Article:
Saturday, December 7, 2013
Letters to the editor, or “Our Readers Write,” is an essential part of the community forum, and the Hood River News welcomes them.
There are three basic requirements in getting a letter published:
Did you attach your name and a phone number?
Is the letter 350 words or fewer?
Does the letter avoid incorrect or malicious content?
Meet these criteria and you’re pretty much assured of getting your letter printed. No elimination is done based on topic or point of view; although we do reserve the right to select from similar letters on a given topic, for space reasons.
Shorter is better. Concise letters are not only better-read, they are more likely to be published because limited space is available.
Almost any point can be made in 350 words or fewer, so this is set as an upper level for length.
Thank-you letters are in nearly every case placed in the Neighbors column.
We do not print unsigned or “Name Withheld by Request” letters, nor those signed with fictitious signatures. Copied letters sent to public officials also are not published.
We limit letters on a subject when we feel it has been thoroughly aired, to the point of letters becoming repetitive.
Also rejected are letters that are libelous, in bad taste or personal attacks on individuals or private businesses. Writers must include addresses and telephone numbers. These are for identification purposes only, and will not be published.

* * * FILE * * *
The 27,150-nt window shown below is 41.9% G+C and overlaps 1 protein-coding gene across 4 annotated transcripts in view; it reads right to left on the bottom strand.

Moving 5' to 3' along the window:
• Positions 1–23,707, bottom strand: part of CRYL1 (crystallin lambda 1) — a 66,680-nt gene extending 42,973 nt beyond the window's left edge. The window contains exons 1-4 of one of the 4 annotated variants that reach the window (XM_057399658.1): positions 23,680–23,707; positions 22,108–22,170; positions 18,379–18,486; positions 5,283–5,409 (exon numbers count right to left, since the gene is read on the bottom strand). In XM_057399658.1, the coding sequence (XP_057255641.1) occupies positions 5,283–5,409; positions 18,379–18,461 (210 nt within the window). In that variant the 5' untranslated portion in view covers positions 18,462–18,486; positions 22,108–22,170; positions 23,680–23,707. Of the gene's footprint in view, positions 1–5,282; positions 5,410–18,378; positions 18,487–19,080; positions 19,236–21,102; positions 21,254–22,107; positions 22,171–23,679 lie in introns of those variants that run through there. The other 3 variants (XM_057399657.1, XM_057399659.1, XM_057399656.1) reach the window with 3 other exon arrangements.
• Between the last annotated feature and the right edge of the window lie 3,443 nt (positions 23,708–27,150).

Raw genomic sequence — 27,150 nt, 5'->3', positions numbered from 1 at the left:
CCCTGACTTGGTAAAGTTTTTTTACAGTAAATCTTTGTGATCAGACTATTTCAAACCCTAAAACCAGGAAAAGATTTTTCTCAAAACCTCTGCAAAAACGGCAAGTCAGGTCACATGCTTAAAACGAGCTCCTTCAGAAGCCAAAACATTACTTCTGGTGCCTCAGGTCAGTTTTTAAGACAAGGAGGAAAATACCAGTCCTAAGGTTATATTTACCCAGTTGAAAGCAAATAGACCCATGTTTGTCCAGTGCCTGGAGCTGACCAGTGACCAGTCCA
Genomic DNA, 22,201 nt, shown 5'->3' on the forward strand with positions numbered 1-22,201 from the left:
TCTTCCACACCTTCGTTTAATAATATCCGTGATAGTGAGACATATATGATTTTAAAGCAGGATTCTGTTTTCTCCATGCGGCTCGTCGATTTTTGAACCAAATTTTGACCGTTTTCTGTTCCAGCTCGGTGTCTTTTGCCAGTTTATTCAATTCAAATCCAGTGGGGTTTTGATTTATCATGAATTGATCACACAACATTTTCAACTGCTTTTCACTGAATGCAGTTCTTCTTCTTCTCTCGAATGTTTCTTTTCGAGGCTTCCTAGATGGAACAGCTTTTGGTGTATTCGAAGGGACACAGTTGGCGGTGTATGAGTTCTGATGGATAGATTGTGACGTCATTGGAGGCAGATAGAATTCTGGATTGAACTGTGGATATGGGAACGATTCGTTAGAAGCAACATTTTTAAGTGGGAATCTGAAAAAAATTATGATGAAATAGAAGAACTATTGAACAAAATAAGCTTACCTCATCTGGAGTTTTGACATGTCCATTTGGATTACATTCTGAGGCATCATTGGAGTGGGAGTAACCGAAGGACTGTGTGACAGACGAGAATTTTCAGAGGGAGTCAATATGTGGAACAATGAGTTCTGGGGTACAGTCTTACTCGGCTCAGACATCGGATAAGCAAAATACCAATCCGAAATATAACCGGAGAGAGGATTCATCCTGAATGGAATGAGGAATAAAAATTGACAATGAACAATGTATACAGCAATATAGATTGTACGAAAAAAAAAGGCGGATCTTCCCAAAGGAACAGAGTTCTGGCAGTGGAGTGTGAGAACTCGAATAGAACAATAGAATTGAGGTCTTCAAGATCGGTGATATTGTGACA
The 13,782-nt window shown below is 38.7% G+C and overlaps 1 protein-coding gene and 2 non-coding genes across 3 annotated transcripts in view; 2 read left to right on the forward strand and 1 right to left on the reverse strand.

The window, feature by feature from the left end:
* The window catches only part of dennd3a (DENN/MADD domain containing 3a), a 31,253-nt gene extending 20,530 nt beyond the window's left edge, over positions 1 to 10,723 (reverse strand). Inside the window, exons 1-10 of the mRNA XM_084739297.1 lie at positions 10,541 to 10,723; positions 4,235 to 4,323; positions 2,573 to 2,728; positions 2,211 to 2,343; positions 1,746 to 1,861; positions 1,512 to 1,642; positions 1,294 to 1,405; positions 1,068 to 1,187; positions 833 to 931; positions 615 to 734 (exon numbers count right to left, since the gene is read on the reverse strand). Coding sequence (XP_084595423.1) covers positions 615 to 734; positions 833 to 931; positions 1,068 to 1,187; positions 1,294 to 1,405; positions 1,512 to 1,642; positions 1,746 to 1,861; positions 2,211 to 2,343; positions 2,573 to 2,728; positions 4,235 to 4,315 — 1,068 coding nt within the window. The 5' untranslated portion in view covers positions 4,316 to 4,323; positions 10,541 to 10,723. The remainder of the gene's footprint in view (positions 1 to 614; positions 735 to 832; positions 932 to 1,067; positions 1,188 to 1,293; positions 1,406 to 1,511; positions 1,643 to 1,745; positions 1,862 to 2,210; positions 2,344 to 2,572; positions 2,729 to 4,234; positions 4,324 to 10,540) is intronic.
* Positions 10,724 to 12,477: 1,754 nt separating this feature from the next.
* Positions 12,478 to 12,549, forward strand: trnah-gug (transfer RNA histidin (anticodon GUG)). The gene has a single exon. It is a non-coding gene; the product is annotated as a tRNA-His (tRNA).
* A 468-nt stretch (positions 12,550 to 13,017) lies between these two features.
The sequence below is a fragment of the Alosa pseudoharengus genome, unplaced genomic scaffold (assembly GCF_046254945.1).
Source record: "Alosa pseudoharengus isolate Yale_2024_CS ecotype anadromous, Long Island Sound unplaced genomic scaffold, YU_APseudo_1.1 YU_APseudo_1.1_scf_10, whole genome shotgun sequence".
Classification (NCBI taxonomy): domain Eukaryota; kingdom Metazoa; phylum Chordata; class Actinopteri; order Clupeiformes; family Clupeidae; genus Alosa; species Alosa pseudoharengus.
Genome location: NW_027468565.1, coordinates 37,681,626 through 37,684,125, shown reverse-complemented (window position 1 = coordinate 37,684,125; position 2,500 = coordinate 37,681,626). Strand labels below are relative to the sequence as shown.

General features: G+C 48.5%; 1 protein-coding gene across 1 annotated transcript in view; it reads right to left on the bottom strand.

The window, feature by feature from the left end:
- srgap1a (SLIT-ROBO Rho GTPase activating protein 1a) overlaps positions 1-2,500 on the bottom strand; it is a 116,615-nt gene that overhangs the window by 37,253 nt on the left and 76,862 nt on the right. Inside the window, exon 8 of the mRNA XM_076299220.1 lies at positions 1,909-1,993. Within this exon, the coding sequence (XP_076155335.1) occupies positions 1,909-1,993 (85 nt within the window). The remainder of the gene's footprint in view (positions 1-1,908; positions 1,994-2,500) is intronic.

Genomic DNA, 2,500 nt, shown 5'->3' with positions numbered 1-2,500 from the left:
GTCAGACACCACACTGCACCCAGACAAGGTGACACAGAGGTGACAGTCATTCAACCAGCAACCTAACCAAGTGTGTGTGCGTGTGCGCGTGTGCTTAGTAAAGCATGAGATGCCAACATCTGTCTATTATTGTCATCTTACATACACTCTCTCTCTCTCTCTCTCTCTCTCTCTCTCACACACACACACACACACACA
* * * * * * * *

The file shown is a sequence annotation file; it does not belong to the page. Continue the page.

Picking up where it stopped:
Meanwhile, we’re compiling our annual list of all the year’s letter writers, for publication in late December; the more the merrier.
Flags Lowered: Dec. 9, Nelson Mandela
Gov. John Kitzhaber has ordered all flags at public institutions to be flown at half-staff until sunset on Monday, Dec. 9, in memory of Nelson Mandela. The vanguard of the movement to end apartheid and the first black president of South Africa, Mandela died Dec. 5.
“Nelson Mandela led an incredible and inspiring life. Oregonians join the rest of the world in mourning the loss of this true giant,” said Kitzhaber.
For the full Presidential proclamation go to:
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I Can't Keep Quiet singers at "Citizen Town Hall"
‘I can’t keep quiet,’ sing members of an impromptu choir in front of Hood River Middle School Saturday prior to the citizen town hall for questions to Rep. Greg Walden. The song addresses female empowerment generally and sexual violence implicitly, and gained prominence during the International Women’s Day events in January. The singers braved a sudden squall to finish their song and about 220 people gathered in HRMS auditorium, which will be the scene of the April 12 town hall with Rep. Greg Walden, at 3 p.m. Enlarge